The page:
Having Something To Do in Paignton, I decided to take the scenic route and give my [somewhat underwatched, due to the deadly combo of work and shameless twitching] Patch a good bashing in the process. What could have been a half hour [plus traffic and parking] in the car became 5 hours on foot. My feet are unamused. The plan was to hit the coast at the Nose and follow the more sheltered side down to the south end of the Patch - with the wind more or less northerly, the rest would be blown out.
The fun started at the Palace, with what sounded very like a Firecrest calling among a big band of Goldcrests, Blue, Great, Coal, and Long-tailed Tits. I say 'sounded very like' because the cacophony of calls made it hard to be sure. After 20 minutes stood in the road dodging builder's lorries, they moved off without me being certain either way. Drat.
Reaching Hopes Nose, I started into the Top Dell with extra care, but it was very dead. Odd, this, as with shelter from the wind and even some sunshine, it should have had a few Robins and Wrens at least.. I turned to the South Side, but aside from Magpies it too was dead. 5 Skylarks came in/off and flew inland, a few finches passed high overhead, but that was it.
Then it came around the little headland between the Nose and Thatcher Point. A little lower than my level, it seemed to be heading on by, but to my delight it turned in and then came up right towards me, following the gully that comes down from the Top Dell and clearly looking about. Indeed I saw it look right at me, those blazing yellow eyes standing out in the black mask... Holy shit, a Short-eared Owl!!!
It came up over me, turned and circled over the South Side, then gained more height and ranged further over the Lower Slope, before climbing even more and moving inland. I was ecstatic, I was over the frickin' moon - a SEO on my Patch!! Then it came back, again it roved over the South Side and to my joy it suddenly plonked down! Quite high up on the South Side, in the bracken.. Uh-oh... Sure enough it was soon disturbed, but was able to find a more secluded spot further down slope. How about that? SEO roosting on my Patch! :D I wonder where it's headed? I also wonder where it came from - straight in/off migrant looking for a rest stop, or maybe came in at Berry and kept going looking for cover, or maybe even the bird flushed from Slapton today?
After that, there's not a huge amount to tell. Mostly the usuals in usual numbers, though counts of 23 Turnstones at Preston and 69 Oyks at Hollicombe [thanks to the high tide] were pretty good. A female Blackcap was new at the Nose [though which way she was migrating is debatable] and there was a steady if light trickle of overhead migrants; Mipits and common finches. The Harbour gulls were naughty and flushed before I could go through them [they acted like a raptor had gone over, but I couldn't see anything]. When some came back, they were all Herrings [Moorhen still present] - the lack of even a single GBB was unusual. There were the expected hordes of boats out on the sunny weekend, so little going on in the Bay - Shags and Cormorants cowering close in off Hollicombe - and there was no sign of any Scoter off the Nose earlier. BHG numbers in the northern half of the Bay are over 80, mostly picking through the weed washed up by the recent weather, but I couldn't find any Meds among them.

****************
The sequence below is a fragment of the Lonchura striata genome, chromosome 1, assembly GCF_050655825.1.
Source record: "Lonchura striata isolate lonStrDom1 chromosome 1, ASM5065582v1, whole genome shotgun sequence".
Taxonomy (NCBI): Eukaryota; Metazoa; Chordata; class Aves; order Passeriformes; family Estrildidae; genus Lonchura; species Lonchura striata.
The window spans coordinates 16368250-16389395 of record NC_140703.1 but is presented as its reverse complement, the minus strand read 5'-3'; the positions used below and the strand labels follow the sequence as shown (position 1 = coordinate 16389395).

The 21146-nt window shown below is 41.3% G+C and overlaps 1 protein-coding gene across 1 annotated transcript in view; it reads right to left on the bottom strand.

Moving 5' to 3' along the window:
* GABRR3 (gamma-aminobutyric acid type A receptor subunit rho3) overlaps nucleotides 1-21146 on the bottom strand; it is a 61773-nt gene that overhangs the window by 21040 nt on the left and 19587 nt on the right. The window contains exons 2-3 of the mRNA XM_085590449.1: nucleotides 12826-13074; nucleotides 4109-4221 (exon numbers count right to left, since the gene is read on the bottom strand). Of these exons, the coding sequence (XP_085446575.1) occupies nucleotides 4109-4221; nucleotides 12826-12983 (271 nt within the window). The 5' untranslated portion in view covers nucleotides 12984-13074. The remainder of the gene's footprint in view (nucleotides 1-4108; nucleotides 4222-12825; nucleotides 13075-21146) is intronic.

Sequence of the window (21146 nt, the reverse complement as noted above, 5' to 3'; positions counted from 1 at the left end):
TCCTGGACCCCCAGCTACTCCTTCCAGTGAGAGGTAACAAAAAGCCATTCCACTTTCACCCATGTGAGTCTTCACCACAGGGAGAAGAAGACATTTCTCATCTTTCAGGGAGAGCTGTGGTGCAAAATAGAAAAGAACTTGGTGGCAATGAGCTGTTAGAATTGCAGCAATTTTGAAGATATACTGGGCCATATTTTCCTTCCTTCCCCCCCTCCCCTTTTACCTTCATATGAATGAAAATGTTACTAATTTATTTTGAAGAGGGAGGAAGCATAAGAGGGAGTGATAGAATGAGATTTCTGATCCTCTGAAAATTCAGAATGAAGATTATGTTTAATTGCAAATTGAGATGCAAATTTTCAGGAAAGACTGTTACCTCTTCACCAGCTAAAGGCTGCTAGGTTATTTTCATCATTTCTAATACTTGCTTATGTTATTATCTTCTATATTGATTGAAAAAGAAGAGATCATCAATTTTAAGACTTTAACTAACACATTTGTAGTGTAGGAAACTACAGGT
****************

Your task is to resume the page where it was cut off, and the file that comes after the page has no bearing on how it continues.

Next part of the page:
Friday, 4 November 2011
Out to the Nose first thing this morning, where lots of finches, mostly Chaff, were passing unseen overhead. A few came lower, including some nice Bullfinches. On the ground [or rather, closer to it] I managed to see a Chiffchaff! Woo. Very thin on the ground, lately, not sure why. It was very vocal, very mobile, and very green. A weird birders' version of the Twelve Days of Xmas played out in my head as it posed in the Pear Tree. These things happen when you go birding without sleeping...
Then it was over to Berry Head to once again dip Pallas' Warbler. Also to get rained on quite a bit. Bullfinches performed even better, and there were several Famous Devon Birders - with whom it was again a pleasure to bird, even if we didn't find anything spectacular. Eventually we parted ways and after meeting a couple of smart male Blackcaps by the Southern Fort I headed home for lunch. The rain then decided that showers were boring and continuous-pissing-it-down was more fun, so in a surprise move I decided to get a little kip...
Coming to while it was still light, I found the rain had dropped a surprise out the back of the house - about 600 Starlings! I say 'about' as the little bastards wouldn't stay put long enough for me to count them properly - No, not this roof. Ooh that roof? No, what about these trees? etc. etc. - they eventually headed off west as the rain eased. Interesting!
Wasn't that a quick post? ;)